(b) Review the administration and operation of programs under those titles, including the effectiveness of the programs in meeting the purposes for which they were established, make recommendations and annual reports of its findings and recommendations (including recommendations for changes in the provisions of the title) to the Secretary of Health, Education and Welfare for transmittal to Congress.

(c) Conduct independent evaluations of programs carried out under these titles and publish and distribute the results thereof.

(d) Review the possible duplication of vocational education programs at the post-secondary and adult levels, and make annual reports on the extent of such duplication, together with its findings and recommendations, to the Secretary of Health, Education and Welfare.

The Council consists of twenty-one members, appointed by the President for terms of three years:

Council membership and affiliation

James A. Rhodes, Chairman, Rhodes & Associates, Columbus, Ohio.

Lowell A. Burkett, Vice Chairman, Director, American Vocational Association, Washington, D.C.

Martha G. Bachman, Chairman, State Advisory Council on Vocational Education, Delaware.

John H. Bustamante, John Bustamante & Co., LP.A. Cleveland, Ohio,1

Frank Cannizzaro, International Brotherhood of Teamsters, New York, N.Y. George B. Cook, Chairman, Bankers Life Insurance Company of Nebraska, Lincoln, Nebraska.'

Holly H. Coors, Golden, Colorado.

Jo Ann E. Cullen, Student, Bristol, Pennsylvania.

Marvin J. Feldman, President, Fashion Institute of Technology, New York, NY.
William Gellman, Director, Jewish Vocational Services, Chicago, Illinois.
Salvatore B. Hoffman, President, Upholsterers' Union of North America, Phila-
delphia, Pa.

Caroline E. Hughes, Cushing, Oklahoma.

Arthur M. Lee, Director of Research and Grants, Northern Arizona University,
Flagstaff, Arizona.1

Duane R. Lund, Superintendent of Schools, Staples, Minnesota.

Donald N. McDowell, Director, National Future Farmers of America Foundation Sponsoring Committee, Madison, Wisconsin."

Luis M. Morton, Jr., President, Central Texas College Killeen, Texas, Thomas W. Pauken, Student, Southern Methodist University Law School, Dallas, Texas.'

John W. Thiele, Director of Industrial and Community Relations, Whirlpool Corp., Fort Smith, Arkansas.'

Delfino Valdez, Supporting Services Director, Albuquerque Technical Vocational Institute, Albuquerque, N. Mexico.

David Van Alstyne, Jr., Senior Partner, Van Alstyne, Noel & Company, New York, N.Y.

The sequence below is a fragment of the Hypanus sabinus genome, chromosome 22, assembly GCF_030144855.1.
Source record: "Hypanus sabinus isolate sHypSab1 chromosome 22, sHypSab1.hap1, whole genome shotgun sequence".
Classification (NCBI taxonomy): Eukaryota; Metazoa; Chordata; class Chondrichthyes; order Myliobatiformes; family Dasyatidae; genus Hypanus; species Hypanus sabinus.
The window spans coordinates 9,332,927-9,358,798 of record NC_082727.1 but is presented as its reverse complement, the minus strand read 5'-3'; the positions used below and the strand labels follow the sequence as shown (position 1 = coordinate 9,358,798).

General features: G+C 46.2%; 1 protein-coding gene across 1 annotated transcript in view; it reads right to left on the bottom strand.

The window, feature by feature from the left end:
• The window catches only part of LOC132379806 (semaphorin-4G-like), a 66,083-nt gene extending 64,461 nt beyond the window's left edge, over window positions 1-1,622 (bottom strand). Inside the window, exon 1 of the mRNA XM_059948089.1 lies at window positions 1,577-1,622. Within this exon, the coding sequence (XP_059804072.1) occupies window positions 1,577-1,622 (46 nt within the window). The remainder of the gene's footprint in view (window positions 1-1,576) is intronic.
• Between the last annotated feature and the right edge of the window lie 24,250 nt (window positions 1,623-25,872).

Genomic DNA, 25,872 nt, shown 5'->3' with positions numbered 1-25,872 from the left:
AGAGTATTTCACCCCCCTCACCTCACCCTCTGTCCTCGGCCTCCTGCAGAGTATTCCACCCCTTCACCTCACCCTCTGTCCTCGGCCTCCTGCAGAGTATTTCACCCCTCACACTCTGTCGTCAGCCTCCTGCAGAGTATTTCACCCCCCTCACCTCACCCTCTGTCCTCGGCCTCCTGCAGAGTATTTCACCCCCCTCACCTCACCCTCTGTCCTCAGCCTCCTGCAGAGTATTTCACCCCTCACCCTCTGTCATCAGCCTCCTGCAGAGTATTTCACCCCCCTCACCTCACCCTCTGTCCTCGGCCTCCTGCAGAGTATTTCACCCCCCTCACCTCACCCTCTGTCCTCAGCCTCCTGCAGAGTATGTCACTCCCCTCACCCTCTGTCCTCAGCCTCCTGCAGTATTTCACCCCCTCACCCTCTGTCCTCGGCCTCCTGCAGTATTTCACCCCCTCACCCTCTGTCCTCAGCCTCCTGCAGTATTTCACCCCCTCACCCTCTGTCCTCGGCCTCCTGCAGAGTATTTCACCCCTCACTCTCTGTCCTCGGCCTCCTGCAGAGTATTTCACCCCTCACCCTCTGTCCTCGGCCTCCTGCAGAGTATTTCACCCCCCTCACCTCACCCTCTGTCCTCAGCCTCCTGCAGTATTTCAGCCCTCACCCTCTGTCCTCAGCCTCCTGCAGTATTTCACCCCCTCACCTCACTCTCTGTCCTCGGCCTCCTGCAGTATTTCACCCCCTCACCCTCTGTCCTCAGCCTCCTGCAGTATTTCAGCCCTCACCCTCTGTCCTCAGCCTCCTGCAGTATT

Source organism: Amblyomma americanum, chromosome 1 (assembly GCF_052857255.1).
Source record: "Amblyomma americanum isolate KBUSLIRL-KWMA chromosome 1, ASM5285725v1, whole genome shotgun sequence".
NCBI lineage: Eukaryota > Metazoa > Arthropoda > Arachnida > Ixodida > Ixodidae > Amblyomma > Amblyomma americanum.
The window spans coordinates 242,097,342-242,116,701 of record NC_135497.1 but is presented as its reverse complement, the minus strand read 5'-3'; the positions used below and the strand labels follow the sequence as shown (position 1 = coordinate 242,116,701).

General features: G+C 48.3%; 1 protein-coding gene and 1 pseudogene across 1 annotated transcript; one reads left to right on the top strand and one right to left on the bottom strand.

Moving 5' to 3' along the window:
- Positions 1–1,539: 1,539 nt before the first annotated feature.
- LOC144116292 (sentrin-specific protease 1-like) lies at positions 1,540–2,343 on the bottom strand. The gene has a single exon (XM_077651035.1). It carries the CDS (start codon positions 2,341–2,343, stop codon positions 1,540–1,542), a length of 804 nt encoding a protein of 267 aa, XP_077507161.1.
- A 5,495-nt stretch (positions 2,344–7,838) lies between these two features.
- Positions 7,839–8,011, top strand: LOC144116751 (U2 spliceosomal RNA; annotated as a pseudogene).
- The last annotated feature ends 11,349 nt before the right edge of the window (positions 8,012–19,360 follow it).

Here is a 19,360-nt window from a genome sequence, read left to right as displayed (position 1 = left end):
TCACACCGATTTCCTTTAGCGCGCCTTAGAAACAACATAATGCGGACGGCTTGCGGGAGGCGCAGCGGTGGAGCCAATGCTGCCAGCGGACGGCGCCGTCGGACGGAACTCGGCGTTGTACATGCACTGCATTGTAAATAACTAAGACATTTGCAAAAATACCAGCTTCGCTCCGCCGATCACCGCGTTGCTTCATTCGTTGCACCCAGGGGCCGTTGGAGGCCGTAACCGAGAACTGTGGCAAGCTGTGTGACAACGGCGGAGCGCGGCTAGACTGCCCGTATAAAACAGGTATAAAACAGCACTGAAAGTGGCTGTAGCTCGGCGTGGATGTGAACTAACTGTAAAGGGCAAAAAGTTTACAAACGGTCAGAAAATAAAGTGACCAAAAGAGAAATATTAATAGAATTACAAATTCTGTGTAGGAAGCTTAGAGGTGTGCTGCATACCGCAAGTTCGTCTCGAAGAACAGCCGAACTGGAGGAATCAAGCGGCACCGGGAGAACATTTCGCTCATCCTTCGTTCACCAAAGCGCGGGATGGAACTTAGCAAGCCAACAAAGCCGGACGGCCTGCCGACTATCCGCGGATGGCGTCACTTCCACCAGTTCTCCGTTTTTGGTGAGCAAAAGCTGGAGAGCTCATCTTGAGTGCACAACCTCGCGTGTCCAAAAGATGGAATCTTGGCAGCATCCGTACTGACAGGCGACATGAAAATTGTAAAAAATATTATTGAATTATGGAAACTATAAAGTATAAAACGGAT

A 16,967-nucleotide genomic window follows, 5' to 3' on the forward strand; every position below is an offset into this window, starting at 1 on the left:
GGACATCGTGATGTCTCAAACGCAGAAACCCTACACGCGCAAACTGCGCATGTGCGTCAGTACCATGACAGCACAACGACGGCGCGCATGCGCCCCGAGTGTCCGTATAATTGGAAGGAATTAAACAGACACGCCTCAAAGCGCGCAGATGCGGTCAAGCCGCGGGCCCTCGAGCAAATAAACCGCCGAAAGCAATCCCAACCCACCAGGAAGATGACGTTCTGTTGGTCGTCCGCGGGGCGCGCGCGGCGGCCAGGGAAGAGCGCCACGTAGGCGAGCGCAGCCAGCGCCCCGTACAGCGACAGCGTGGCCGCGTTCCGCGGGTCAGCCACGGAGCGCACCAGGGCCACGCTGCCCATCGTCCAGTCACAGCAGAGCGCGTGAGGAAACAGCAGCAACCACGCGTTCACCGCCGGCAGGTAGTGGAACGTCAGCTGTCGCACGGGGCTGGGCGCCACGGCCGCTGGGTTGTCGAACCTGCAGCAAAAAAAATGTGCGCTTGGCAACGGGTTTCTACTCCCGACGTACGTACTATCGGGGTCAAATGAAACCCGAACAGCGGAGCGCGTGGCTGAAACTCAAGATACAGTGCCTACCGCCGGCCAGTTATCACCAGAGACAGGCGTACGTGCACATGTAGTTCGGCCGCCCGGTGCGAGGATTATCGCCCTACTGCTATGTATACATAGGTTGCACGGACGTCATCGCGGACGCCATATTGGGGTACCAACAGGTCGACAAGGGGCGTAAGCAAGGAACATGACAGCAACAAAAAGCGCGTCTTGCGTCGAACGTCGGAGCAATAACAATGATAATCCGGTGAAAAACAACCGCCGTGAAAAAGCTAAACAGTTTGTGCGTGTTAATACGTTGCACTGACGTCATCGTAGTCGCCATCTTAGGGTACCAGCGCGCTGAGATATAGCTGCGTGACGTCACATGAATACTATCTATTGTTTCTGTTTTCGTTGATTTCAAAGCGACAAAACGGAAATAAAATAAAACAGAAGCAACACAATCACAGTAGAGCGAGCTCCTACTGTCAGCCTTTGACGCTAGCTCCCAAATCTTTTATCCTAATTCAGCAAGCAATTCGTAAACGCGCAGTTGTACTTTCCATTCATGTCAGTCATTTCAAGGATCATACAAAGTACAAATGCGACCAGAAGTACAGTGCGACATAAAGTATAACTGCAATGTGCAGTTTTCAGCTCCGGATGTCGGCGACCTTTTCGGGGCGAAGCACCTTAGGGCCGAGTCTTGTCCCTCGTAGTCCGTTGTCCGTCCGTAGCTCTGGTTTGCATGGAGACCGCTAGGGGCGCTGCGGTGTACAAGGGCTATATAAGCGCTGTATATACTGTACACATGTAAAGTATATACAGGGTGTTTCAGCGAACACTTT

The new appointments filled vacancies created when the terms of the following members expired at the end of 1972:

Council member and affiliation

Lawrence A. Davenport, Chairman 1971-73, Vice President for Development, Tuskegee Institute, Tuskegee, Alabama.

Jerry S. Dobrovolny, Chairman, Department of Engineering, University of IIInois, Urbana, Illinois,

Jack Hatcher, President, Varco-Pruden, Inc., Pine Bluff, Arkansas,

Norman R. Stanger, Director, Center for Career Studies, California State College, Long Beach, California.

Steve W. Stocks, Principal, Channel Island High School, Oxnard, California.

Council Meetings, 1972

February 26 28, San Diego, California.

April 14 15, Washington, D.C.

May 4-5, Denver, Colorado (Joint Meeting with State Advisory Councils),
June 30-July 1, Washington, D.C.

August 18-19, Washington, D.C.

September 29-30, Washington, DC.

November 17 18, Washington, D.C. (Joint Meeting with State Advisory Councils).


January 12 13, New Orleans, Louisiana.
February 25 28, Austin, Texas.

In addition to attending meetings, Council members participate in Council sub-committee meetings, conferences, and task forces, and represent the Council at meetings of organizations such as the National Association of Manufaeturers, the United States Chamber of Commerce, local Jay Cees, and others concerned with vocational education. Last year Council members devoted an average of one day a week to Council business,

State Advisory Councils

Each State and Territory has an Advisory Council on Vocational Education, pursuant to the provisions of the Vocational Education Amendments of 1968

↑ Appointed to Connell February 1973 Ricappointed to Council February 1973.

NOTE - James A. Rhodes, who was Vice Chairman in 1972, was designated Chairman by President Nixon in February 1973.